16 Apr 2019
Police Scotland have racked up dozens of “notable incidents” in the past 18 months as it continues to battle funding pressure from the SNP government.
Research by the Scottish Conservatives has revealed 182 mistakes between August 2017 and December last year, all of which were deemed serious enough to have a “significant impact” on the reputation of the force.
Of the instances set out, 62 involved officers going to the wrong address, and 81 errors led to a delay in police attending a 999 or 101 call.
Among the most serious matters highlighted were:
- A member of the public threatening to self-harm was dismissed as a “false call”
- Failure to respond to a warning about a missing person, who was later found dead at home by the person making the call
- An assault victim told to go to an unmanned station to report the incident
- Officers failing to attend a domestic abuse call
- A faulty computer was continually used by police due to a lack of alternatives
Although scores of incidents occurred, the total figure accounts for just 0.006 per cent of calls handled by Police Scotland in that time period.
Shadow justice secretary Liam Kerr said the scale of the incidents showed the pressure the single force was under following the SNP’s refusal to fund crucial IT upgrades and the failure to support officers and staff during their poorly executed police merger.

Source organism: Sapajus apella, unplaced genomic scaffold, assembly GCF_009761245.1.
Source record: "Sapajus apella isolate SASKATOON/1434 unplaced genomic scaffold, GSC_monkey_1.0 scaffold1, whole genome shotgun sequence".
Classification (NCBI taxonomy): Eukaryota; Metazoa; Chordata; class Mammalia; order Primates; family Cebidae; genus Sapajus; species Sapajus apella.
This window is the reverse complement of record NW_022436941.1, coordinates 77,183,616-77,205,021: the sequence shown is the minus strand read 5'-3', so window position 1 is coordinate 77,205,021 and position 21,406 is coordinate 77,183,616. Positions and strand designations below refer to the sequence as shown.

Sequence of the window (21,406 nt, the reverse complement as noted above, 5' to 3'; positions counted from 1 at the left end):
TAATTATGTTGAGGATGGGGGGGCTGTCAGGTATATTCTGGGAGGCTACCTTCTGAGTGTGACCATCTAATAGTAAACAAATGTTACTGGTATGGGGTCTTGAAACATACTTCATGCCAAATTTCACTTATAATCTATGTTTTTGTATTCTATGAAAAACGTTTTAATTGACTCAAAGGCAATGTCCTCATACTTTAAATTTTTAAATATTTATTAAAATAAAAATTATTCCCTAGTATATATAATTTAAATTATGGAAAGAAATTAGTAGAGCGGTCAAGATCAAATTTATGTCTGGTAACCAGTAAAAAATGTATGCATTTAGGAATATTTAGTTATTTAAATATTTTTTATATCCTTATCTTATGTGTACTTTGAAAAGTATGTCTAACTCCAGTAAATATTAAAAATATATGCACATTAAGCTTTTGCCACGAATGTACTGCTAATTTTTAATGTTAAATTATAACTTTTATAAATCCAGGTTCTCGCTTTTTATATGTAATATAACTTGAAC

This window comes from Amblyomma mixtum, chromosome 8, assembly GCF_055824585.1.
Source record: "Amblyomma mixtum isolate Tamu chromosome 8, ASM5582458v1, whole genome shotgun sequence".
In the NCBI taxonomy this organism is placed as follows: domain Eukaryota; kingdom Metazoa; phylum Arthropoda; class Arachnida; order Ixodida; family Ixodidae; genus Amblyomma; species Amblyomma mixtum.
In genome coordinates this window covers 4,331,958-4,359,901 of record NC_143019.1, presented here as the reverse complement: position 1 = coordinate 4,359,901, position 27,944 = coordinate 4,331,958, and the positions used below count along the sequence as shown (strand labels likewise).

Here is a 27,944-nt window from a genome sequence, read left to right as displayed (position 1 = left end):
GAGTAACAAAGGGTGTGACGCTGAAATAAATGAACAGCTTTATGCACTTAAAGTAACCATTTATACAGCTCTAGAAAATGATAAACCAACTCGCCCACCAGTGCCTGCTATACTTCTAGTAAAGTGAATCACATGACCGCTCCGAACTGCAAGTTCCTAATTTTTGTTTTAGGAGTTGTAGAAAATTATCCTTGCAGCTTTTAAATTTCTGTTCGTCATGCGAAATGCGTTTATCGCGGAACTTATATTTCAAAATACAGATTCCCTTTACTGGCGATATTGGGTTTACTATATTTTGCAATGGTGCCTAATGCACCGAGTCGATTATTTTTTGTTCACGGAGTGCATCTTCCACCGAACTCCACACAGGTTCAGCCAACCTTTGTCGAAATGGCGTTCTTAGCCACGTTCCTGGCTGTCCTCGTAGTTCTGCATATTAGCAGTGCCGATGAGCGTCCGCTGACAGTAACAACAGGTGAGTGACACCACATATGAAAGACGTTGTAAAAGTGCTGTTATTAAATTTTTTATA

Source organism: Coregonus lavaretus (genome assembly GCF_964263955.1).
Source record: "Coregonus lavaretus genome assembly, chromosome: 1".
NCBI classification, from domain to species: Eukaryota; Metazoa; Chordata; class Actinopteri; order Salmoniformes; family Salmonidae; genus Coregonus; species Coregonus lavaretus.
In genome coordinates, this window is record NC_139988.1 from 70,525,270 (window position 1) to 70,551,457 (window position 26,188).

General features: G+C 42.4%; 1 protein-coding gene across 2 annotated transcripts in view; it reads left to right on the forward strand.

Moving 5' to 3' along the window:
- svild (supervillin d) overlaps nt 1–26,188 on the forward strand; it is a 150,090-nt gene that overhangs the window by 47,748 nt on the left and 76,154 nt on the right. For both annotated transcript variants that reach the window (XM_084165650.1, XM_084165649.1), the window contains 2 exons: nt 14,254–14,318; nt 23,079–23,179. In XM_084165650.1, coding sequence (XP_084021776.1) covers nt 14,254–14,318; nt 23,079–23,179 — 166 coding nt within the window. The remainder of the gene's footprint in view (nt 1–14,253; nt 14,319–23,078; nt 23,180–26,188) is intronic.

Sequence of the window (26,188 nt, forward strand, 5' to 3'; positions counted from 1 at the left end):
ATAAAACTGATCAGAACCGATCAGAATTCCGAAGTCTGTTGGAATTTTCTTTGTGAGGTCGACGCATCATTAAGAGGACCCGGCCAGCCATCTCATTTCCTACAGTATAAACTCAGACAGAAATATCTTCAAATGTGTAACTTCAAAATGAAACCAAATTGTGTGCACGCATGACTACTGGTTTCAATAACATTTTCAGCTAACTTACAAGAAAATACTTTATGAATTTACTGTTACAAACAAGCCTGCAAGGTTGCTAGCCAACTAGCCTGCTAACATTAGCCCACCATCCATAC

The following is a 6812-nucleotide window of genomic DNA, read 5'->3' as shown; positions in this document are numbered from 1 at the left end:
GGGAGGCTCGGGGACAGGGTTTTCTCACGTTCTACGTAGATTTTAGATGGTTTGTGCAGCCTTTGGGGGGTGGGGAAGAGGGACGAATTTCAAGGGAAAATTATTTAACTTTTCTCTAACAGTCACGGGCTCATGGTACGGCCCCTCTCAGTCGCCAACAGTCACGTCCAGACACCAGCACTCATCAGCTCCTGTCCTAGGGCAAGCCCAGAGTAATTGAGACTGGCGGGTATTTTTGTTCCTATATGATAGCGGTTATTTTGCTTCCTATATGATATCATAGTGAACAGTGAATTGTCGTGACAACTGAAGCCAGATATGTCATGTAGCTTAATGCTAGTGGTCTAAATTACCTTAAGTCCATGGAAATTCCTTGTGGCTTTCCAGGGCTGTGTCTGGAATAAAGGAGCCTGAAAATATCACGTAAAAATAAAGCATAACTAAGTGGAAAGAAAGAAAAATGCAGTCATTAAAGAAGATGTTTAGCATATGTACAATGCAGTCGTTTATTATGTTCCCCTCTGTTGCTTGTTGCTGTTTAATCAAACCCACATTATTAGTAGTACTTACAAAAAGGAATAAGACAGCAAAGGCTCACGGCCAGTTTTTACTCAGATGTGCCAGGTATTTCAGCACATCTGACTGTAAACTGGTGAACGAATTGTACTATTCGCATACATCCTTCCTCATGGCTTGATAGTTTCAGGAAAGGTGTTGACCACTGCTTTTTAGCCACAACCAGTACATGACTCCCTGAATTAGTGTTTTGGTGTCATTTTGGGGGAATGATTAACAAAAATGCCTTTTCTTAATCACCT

The issue was previously raised by Scottish Conservative leader Ruth Davidson at First Minister’s Questions in 2017.
At that point, First Minister Nicola Sturgeon said lessons would be learned.
Scottish Conservative shadow justice secretary Liam Kerr said:
“In an organisation the size of Police Scotland, there will always be incidents involving human error.
“But this research sets out scores of cases which, frankly, should never have happened.
“Brave police officers and staff are doing a great job to the best of their abilities, but all too often their needs and welfare have gone ignored.
“The SNP has flat out refused to fund the digital upgrades they promised, meaning officers and call-handlers are under huge strain.
“I’ve visited these control rooms and know exactly how challenging a job it is, and how well staff perform in spite of that. The least they deserve is some adequate support from SNP ministers.
“It’s this sort of environment in which mistakes occur.
“The SNP has been in charge of the justice brief since 2007, and has to take responsibility for the scale of these errors, some of which have had devastating consequences.”
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